I do not share Judge Posner's fear that the majority opinion might be construed to mean that any failure to appeal an appealable judgment would be incompetence per se. Elson himself raised the question of his incompetence and asked that this issue be heard. It is only in the context of the very peculiar facts of this case that the failure to appeal was a final nail in the legal coffin of his client's case. Filing an amended motion to vacate when Illinois makes "no specific provision for such an animal" and urging upon the court a hearing on that peculiar animal is not a substitute for filing an appeal when a relatively obvious miscarriage of justice has occurred. Imaginative pleadings, however commendable, do not add to the time for a proper appeal. The fact that one judge would have provided a vehicle for hearing the imaginative motion and another, successor judge, would not, does not make the failure to appeal more sound; it may provide a reason for the failure but scarcely an excuse. Imagination is simply not a substitute for sound legal judgment.
Finally, I would commend Elson for his frank statement that he made a mistake. To rely on a judge's agreement to hear and rule on a motion filed without any precedent or standing is not just a "long shot"--it is risk-taking at the expense of a client who had already suffered from legal advice that seemed to have failed to grasp the handle of legal reality. Elson may be more to be pitied than censured--he was undoubtedly doing his best to untangle a knotty problem not of his doing--but the opinion simply accepts what he himself has urged upon this court.
When first presented with respondent's version of the plea agreement, this court stated:
Common sense dictates that any defendant, and particularly one with seemingly valid defenses available, would scarcely be inclined to enter an admission of guilt in return for an agreement by the State to do nothing more than amend the complaint to comport with the undisputed facts of the case, particularly a fact of no significance on the matter of guilt of aggravated assault.
Clay v. Director, 631 F.2d 516, 521 (7th Cir.1980).
In a supplemental opinion, the district court held that Clay also waived her claims by failing to raise them in a so-called section 72 petition, Ill.Rev.Stat. ch. 110, Sec. 2-1401. Clay v. Director, supra, 570 F.Supp. at 1326. We are persuaded by Clay's arguments that (1) this remedy was not available to her under the facts of her case, and (2) this is really a question of exhaustion of state remedies that should not bar relief since the remedy is no longer available to her, Brief of Petitioner-Appellant at 37-42. We need not decide the issue, however, because the cause for Clay's waiver, if waiver exists, is again the ineffectiveness of her counsel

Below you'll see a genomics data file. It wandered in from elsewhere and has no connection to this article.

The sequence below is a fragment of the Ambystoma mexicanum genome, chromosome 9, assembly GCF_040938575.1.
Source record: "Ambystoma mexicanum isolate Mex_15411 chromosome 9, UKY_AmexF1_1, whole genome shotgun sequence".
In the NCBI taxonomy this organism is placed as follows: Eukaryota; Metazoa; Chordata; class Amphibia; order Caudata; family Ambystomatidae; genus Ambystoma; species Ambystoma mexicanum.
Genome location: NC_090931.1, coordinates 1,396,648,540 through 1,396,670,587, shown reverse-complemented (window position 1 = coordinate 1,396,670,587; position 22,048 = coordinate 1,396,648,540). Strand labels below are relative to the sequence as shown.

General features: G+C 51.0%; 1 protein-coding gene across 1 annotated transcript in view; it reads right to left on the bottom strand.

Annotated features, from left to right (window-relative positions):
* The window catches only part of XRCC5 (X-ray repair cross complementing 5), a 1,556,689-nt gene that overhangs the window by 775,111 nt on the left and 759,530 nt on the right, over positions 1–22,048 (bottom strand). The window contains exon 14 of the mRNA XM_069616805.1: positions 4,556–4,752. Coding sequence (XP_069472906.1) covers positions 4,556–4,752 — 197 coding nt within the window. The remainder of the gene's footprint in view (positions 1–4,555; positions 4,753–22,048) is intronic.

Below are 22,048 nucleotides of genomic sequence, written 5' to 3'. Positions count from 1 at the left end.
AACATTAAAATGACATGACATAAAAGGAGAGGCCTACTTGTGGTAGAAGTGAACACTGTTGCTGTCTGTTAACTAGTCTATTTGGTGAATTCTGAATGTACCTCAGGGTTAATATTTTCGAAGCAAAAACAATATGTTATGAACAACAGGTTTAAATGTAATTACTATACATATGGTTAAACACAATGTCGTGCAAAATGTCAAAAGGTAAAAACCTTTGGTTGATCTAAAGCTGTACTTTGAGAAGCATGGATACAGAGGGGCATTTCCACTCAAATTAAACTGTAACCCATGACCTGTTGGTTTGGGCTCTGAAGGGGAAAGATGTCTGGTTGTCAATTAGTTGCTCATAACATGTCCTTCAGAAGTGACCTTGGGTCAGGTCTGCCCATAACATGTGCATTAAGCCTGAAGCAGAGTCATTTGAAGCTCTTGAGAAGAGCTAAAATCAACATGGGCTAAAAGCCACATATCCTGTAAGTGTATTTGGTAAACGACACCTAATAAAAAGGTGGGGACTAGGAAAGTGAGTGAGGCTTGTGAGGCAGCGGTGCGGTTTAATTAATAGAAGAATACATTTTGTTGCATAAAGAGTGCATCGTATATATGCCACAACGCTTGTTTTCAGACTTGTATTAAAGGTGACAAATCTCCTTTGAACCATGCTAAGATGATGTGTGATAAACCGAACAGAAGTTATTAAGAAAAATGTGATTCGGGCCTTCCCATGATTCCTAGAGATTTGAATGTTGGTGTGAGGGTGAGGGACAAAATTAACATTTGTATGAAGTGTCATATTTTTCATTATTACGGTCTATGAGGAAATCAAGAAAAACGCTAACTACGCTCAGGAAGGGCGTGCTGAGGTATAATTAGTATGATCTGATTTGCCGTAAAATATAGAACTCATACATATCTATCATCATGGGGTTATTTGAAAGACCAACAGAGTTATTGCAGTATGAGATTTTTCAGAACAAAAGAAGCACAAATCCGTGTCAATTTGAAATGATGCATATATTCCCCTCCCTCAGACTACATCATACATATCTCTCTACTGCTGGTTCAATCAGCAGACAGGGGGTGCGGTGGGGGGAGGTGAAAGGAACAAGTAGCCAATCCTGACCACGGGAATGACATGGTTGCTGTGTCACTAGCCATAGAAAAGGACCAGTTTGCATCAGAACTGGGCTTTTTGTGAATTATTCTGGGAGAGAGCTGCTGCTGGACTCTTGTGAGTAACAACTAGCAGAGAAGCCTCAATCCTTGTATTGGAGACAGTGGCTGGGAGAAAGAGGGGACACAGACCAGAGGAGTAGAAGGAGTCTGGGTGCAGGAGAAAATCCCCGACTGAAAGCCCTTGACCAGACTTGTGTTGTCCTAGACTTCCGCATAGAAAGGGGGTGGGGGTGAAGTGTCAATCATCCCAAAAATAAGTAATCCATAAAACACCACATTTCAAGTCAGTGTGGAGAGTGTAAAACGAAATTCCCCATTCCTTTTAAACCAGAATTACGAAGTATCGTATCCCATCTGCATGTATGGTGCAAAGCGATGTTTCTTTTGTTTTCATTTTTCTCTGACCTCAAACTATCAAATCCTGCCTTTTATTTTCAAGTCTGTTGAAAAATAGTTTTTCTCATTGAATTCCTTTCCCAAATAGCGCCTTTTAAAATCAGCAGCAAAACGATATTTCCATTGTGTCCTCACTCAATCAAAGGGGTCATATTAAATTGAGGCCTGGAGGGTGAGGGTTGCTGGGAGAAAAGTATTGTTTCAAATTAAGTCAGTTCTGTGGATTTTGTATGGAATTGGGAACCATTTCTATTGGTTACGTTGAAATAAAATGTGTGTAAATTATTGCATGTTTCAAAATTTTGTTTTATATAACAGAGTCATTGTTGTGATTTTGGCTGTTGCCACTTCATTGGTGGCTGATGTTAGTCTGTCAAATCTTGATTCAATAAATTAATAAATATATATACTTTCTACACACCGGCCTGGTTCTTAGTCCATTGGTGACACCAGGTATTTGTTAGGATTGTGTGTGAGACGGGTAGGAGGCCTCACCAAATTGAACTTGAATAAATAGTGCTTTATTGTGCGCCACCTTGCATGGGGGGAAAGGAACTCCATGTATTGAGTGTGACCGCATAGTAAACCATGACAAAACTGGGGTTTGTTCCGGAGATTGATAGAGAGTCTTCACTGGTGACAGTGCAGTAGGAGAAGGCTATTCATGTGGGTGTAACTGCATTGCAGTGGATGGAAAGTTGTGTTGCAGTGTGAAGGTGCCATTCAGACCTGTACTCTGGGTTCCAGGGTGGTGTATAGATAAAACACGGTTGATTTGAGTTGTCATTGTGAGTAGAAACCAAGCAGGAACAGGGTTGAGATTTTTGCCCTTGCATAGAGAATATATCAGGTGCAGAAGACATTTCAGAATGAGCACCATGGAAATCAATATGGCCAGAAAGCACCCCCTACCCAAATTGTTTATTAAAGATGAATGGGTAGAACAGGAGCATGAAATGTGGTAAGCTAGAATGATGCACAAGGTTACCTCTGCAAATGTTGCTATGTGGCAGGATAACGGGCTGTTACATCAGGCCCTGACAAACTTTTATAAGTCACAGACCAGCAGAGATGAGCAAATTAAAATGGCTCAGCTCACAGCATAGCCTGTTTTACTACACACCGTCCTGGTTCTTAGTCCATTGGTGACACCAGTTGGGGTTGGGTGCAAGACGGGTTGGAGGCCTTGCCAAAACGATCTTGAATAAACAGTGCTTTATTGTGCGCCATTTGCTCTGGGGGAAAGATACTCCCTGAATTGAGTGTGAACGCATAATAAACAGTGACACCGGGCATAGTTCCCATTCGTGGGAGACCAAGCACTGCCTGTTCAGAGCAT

We are not unsympathetic to the Hobson's choice faced by Elson. If he had filed a notice of appeal on behalf of Clay, Clay would have lost any possibility of a hearing on the amended motion to vacate. And because Illinois law limits the postconviction remedies available to juveniles, it is not clear that Clay would have had another opportunity to present her claims to the trial court. By choosing to pursue a hearing in the trial court (which was possibly the only court in which Clay could obtain ultimate relief), Elson caused Clay to lose her right to appeal. Although we conclude that Elson could not competently make a choice for Clay that caused her to forfeit her right to appeal, we commend his concerned, vigorous, and otherwise extremely effective representation of Clay (which included raising the issue of his own ineffectiveness)
Most courts that have addressed the issue have held that habeas petitioners are not necessarily required to establish a violation of their sixth amendment right to effective assistance of counsel to satisfy cause for a procedural default under Wainwright v. Sykes, supra. The courts generally have drawn a distinction between counsel's tactical decisions and ignorance or oversight. If the failure to object or appeal was a tactical decision by counsel, the petitioner is required to prove that counsel's representation violated the sixth amendment. If the failure was due to counsel's ignorance or oversight, a lesser showing of incompetency is required. See Carrier v. Hutto, 724 F.2d 396, 401 (4th Cir.1983); Runnels v. Hess, 653 F.2d 1359, 1364 (10th Cir.1981); Garrison v. McCarthy, 653 F.2d 374, 378 (9th Cir.1981); cf. Jurek v. Estelle, 593 F.2d 672, 683 n. 19 (5th Cir.1979) ("Of course, [attorney] misfeasance need not amount to a denial of the defendant's constitutional right to counsel; if it did it would be an independently sufficient reason to grant relief and would make it immaterial whether other constitutional claims had been forfeited."), vacated on other grounds, 623 F.2d 929 (5th Cir.1980), cert. denied, 450 U.S. 1001, 101 S.Ct. 1709, 68 L.Ed.2d 203 (1981)
We need not address the issue raised by those cases. We hold first that Elson's failure to appeal amounted to a sixth amendment violation. See supra at 431-432. We hold in the alternative that a less-than-usual showing of cause is required in the instant case because Clay has been severely prejudiced. See infra at 434.